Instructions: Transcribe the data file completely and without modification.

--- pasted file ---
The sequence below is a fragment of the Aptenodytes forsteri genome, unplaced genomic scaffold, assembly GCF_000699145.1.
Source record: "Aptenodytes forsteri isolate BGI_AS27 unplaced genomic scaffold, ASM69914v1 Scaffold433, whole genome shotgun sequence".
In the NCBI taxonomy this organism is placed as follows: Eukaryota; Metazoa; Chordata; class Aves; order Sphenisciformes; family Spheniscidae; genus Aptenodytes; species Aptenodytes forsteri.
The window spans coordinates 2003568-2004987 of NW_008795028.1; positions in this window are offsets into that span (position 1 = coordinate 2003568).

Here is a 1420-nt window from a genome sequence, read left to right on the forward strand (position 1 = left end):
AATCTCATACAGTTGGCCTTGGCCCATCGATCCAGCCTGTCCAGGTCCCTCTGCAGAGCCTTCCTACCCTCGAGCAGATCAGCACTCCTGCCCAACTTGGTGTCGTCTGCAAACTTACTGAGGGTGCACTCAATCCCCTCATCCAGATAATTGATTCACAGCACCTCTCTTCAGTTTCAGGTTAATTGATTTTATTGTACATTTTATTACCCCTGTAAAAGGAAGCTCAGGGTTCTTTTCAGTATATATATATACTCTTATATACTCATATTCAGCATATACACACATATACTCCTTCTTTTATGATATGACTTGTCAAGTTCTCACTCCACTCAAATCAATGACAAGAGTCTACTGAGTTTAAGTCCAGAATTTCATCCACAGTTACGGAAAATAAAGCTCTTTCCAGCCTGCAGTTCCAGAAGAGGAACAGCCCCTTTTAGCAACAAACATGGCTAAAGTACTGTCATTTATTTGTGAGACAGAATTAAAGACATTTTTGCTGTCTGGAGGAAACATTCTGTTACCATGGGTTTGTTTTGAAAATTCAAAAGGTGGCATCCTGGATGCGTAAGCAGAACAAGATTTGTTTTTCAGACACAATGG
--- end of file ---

The sequence below is a fragment of the Aptenodytes forsteri genome, unplaced genomic scaffold, assembly GCF_000699145.1.
Source record: "Aptenodytes forsteri isolate BGI_AS27 unplaced genomic scaffold, ASM69914v1 Scaffold433, whole genome shotgun sequence".
In the NCBI taxonomy this organism is placed as follows: Eukaryota; Metazoa; Chordata; class Aves; order Sphenisciformes; family Spheniscidae; genus Aptenodytes; species Aptenodytes forsteri.
The window spans coordinates 2003568-2004987 of NW_008795028.1; positions in this window are offsets into that span (position 1 = coordinate 2003568).

Here is a 1420-nt window from a genome sequence, read left to right on the forward strand (position 1 = left end):
AATCTCATACAGTTGGCCTTGGCCCATCGATCCAGCCTGTCCAGGTCCCTCTGCAGAGCCTTCCTACCCTCGAGCAGATCAGCACTCCTGCCCAACTTGGTGTCGTCTGCAAACTTACTGAGGGTGCACTCAATCCCCTCATCCAGATAATTGATTCACAGCACCTCTCTTCAGTTTCAGGTTAATTGATTTTATTGTACATTTTATTACCCCTGTAAAAGGAAGCTCAGGGTTCTTTTCAGTATATATATATACTCTTATATACTCATATTCAGCATATACACACATATACTCCTTCTTTTATGATATGACTTGTCAAGTTCTCACTCCACTCAAATCAATGACAAGAGTCTACTGAGTTTAAGTCCAGAATTTCATCCACAGTTACGGAAAATAAAGCTCTTTCCAGCCTGCAGTTCCAGAAGAGGAACAGCCCCTTTTAGCAACAAACATGGCTAAAGTACTGTCATTTATTTGTGAGACAGAATTAAAGACATTTTTGCTGTCTGGAGGAAACATTCTGTTACCATGGGTTTGTTTTGAAAATTCAAAAGGTGGCATCCTGGATGCGTAAGCAGAACAAGATTTGTTTTTCAGACACAATGG